FORT WAYNE – The bad cases are hard to forget.
Despite the training and preparation, they still get to you. They stick with you – especially the first ones. And for Fort Wayne Animal Care & Control Officer Jennifer Cherry, that first one was an abandoned pit bull she found chained up in the backyard of a long-ago-vacant home.
I think with the first bad one you’re still in shock, she said. She was the sweetest dog. I kept going out every day to make sure she had food or water.
Cherry and about a dozen of her fellow officers in Animal Care and Control’s Enforcement Division were honored Thursday during a commendation ceremony honoring the work they do.
Attended by Fort Wayne Police Chief Rusty York, two city councilman and family members, the officers were heralded as being among the best nationwide and for taking on a wealth of advanced training in recent years.
That training has helped them better process crime scenes, use forensics and photography and has led to a huge increase in the number of cases they pursue, officials said.
Our officers dedicated themselves to their training, and then went out and applied it, said Belinda Lewis, director of Animal Care & Control. You can’t force that on anyone.
With this training, officers are recognizing and pursuing criminal cases that may have otherwise been filed as simple infractions, York said in a speech to the audience.
Also honored at the ceremony were Chris Meihls, Fort Wayne Police crime scene technician; Detective Matt Lewis, Fort Wayne Police; and Laura Rowe, Animal Care and Control supervisor, who helped train the officers.
With all this training, we’ve really been able to ramp up what we do, said Sgt. Randy Thornton, enforcement supervisor for Animal Care and Control.
Thornton, who was a police officer in the Air Force for 20 years before retiring, has been with Animal Care & Control for seven years. He said he and his colleagues work potential crime scenes just as any other police officer would, which is a big part of the department’s success.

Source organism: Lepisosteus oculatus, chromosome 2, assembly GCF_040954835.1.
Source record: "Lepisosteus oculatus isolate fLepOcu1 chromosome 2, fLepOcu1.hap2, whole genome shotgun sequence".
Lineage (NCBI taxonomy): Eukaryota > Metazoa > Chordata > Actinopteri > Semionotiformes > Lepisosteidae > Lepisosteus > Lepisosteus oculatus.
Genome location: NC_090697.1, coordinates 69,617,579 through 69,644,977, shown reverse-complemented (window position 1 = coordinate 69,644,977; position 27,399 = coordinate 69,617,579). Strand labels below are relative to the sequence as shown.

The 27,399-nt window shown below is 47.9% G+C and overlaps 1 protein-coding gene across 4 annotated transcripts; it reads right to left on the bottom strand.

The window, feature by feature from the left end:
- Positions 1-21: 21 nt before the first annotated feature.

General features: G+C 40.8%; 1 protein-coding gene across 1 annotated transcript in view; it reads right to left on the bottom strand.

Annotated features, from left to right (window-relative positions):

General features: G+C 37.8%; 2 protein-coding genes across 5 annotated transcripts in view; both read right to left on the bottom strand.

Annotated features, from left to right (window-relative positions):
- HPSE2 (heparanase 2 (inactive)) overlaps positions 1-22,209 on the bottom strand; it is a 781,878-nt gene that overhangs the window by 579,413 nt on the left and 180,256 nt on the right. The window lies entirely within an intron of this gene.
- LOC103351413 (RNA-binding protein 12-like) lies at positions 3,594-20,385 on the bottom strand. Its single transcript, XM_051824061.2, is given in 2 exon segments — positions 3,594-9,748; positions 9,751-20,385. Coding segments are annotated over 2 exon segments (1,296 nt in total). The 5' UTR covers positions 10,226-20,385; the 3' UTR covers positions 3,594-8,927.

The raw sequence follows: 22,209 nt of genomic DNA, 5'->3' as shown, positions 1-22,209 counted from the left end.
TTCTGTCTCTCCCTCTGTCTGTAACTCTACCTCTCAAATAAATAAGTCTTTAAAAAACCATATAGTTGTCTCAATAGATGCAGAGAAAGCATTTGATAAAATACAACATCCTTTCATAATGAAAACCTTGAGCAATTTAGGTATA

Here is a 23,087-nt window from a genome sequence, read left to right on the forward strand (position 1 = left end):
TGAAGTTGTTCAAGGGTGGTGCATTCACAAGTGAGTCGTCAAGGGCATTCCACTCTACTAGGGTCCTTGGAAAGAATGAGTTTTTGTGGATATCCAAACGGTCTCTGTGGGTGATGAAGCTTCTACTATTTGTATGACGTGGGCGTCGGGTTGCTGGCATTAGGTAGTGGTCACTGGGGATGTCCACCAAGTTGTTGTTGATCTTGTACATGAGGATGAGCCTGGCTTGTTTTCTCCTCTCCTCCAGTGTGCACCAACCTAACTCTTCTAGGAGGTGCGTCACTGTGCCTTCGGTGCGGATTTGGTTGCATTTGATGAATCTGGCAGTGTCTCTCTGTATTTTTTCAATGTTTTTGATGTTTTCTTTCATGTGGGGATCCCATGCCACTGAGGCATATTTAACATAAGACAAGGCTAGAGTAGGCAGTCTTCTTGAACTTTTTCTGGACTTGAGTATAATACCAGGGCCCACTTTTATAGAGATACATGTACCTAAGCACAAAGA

He also said those who take such a job are either animal lovers or somehow connected to law enforcement or both.
And while his previous police background may have prepared him somewhat for some harsh crime scenes involving animals, he still remembers the first really bad case – one involving a neglected dog – he had to work.
It was an aggressive dog tied to a tree, Thornton said. It was a Saint Bernard, and it was so aggressive I couldn’t even help it. I had to call another officer in to help.
I still remember it.
But while those cases stay with them, the officers fall back on their training to get through some of the more gruesome aspects of the job.
For Cherry, a lifelong animal lover who began volunteering at Animal Care & Control nine years before becoming an officer, that came in handy when she encountered her first deceased dog.
It was a dog chained up in a yard, just laying there.
I was very green, she said. So I called my supervisor, who is always there for us, and he told me, It’s OK. Remember your training. Remember your training.’
Cherry said she still sometimes thinks of that abandoned pit bull. Somewhere down the line, she said she thinks that dog found a home, though she didn’t know where.
But it’s a reminder of why she does her job: to keep the public and animals safe and to educate people on how to care for their pets and animals so they don’t end up like that pit bull.
That was just the sweetest dog, she said.